Tuesday, September 13, 2011

Southern Periphery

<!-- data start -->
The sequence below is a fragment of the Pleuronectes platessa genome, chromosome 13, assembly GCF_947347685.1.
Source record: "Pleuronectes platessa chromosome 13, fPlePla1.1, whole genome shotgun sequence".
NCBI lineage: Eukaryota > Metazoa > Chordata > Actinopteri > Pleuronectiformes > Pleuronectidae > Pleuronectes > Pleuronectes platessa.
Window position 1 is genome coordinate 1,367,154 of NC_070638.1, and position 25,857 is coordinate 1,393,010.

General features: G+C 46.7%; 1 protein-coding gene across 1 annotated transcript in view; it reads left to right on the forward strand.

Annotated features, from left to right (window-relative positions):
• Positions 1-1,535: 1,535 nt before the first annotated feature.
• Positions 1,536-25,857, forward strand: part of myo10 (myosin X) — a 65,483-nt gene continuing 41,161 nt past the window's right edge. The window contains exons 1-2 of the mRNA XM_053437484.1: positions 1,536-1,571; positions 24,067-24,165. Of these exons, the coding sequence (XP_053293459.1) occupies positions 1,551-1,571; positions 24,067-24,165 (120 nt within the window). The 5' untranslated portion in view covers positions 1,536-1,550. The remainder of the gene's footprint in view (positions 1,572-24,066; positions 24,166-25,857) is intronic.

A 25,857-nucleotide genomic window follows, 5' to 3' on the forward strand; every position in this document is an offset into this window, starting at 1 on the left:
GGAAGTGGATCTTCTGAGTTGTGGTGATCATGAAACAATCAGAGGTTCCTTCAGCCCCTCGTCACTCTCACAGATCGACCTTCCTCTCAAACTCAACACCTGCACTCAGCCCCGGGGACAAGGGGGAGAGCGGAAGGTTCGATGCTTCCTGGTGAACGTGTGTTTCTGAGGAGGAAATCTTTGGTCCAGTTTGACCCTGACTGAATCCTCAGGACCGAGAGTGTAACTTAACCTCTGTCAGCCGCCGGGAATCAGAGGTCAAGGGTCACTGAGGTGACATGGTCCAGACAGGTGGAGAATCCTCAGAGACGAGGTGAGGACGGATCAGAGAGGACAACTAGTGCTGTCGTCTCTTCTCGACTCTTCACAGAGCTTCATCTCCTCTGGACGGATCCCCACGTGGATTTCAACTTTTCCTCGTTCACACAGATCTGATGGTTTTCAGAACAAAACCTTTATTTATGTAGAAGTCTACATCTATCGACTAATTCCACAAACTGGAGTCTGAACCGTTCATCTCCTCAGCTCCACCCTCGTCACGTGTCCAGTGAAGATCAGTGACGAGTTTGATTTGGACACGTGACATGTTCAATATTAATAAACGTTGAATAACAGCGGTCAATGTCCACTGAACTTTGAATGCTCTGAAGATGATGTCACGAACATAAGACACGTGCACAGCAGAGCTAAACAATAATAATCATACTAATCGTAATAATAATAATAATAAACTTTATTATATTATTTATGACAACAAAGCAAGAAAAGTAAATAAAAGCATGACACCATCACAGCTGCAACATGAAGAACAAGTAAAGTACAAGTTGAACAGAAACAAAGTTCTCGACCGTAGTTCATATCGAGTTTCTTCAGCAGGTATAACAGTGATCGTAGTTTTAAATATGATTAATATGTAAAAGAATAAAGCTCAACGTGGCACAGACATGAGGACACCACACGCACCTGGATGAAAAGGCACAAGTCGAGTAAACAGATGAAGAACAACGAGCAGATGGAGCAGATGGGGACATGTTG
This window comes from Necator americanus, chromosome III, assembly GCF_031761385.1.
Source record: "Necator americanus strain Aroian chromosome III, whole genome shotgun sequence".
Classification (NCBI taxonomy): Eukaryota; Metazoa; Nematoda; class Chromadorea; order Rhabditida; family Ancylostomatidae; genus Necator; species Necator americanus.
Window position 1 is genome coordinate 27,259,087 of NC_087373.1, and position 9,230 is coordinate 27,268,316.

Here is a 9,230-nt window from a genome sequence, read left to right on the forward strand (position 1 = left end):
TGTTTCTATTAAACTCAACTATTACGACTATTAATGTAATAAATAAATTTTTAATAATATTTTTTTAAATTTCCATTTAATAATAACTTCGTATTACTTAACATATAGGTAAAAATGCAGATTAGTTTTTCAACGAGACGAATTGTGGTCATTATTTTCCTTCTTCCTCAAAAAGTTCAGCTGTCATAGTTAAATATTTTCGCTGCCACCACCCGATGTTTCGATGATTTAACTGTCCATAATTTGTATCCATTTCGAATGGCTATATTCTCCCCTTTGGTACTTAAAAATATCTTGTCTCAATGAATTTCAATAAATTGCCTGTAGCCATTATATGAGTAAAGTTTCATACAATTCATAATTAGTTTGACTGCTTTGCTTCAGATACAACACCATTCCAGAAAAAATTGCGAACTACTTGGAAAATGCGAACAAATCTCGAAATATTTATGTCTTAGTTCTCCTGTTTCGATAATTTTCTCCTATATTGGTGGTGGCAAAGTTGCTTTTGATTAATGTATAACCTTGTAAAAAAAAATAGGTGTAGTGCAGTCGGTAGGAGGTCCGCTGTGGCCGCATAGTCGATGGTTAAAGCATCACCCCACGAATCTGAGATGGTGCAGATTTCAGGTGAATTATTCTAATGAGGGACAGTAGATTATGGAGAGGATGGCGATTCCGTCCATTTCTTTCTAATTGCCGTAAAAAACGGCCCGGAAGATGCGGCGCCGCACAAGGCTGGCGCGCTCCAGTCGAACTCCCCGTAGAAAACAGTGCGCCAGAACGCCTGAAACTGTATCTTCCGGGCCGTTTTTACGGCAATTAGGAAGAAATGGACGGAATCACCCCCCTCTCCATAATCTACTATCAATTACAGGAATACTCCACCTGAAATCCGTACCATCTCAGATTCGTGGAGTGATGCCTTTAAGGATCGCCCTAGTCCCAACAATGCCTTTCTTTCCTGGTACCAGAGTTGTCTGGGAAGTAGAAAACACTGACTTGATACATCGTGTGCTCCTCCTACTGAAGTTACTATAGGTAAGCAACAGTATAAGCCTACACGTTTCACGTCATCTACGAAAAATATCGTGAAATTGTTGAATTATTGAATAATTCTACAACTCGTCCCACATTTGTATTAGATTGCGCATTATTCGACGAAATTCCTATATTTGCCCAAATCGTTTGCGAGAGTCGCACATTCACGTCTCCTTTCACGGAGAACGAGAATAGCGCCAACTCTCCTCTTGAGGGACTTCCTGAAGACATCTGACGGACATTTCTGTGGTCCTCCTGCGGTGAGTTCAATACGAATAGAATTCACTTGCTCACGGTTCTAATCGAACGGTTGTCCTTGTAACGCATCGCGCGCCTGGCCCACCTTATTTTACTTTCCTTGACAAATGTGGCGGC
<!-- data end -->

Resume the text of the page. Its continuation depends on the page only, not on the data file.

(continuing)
Lately, I’ve been thinking a lot about the state of Florida. More specifically, I’ve tried to grasp how I feel about its national ties. As a native Floridian, I was born, grown, and educated on this sultry peninsula. I’m confident in my vague familiarity with its geography (sorry Gulf-side, I can never remember which cities are really on the west coast), politics, and crazy-ass weather patterns (that last descriptor applies to our politics too). But when I consider Florida as one of our fifty states, I falter as I try to form a comprehensive Floridian identity in my mind. I guess when I think “America,” I have an easier time first picturing the throbbing vein of urbanity in the Northeast, or the seemingly endless panorama of agricultural landscape that unfurls over the Midwest, or even the desert “frontier” of the Southwestern states. But because Florida doesn’t really strike any cord of unified identity, it gives me pause when attempting to place us within (my own perception of?) our national consciousness. This is not to say, however, that I consider Florida to be “un-American.” I just think that since Floridians don’t really share a common statewide culture, it becomes difficult to represent ourselves to the nation as a whole. Many people astutely joke that northern Florida is really an extension of lower Georgia and southern Florida is comprised of geriatric Northern snow-birds.  This state bisection becomes even more complex with the thriving diversity of Miami, which itself is ten million miles away (culturally speaking) from the gentle hills and horse farms of central Florida. Geographically, Florida seems to be this eclectic strip of extra land that awkwardly juts out of our nation’s vast contiguousness into southern periphery (I can only imagine how Hawaiians and Alaskans feel…).  And when we consider non-Floridian-Americans’ perceptions of us, our identity transforms even further. I think it’s safe to say that most people think beaches, sunshine, and Disney when describing our state. In short, we’re a place to vaycay. Since being on holiday is not “real-life”, and our cultural representation to other Americans is fully imbued with an idealized image of fun, sun, and relaxation, I beg the questions: how do other states take us seriously? More generally, can vacation destinations offer more cultural capital (even when they possess other industries besides tourism) than just, say, mouse ears? My impression of this view troubles me further when recalling our nauseating roles in national news. From the hanging chads that greeted us at the new millennium to the horrifying trial involving Casey Anthony just this year, Florida seems to create some really embarrassing stories that supply our nation with loads of gawk-fodder. Obviously, solely basing one’s idea of Florida off these heinous headlines is really reductive and unfair (I hope?). So I guess what I need to tell myself (and other states, for that matter) is that Florida’s identity lies within its very random, starkly fragmented diversity. And when you think about it, its intrinsic heterogeneity seems to reflect that of our very own country’s sprawling variety. So is Florida a microcosmic USA? No. No, most definitely not. But it’s comforting to feel connected to the nation through similiar, multi-faceted identities.

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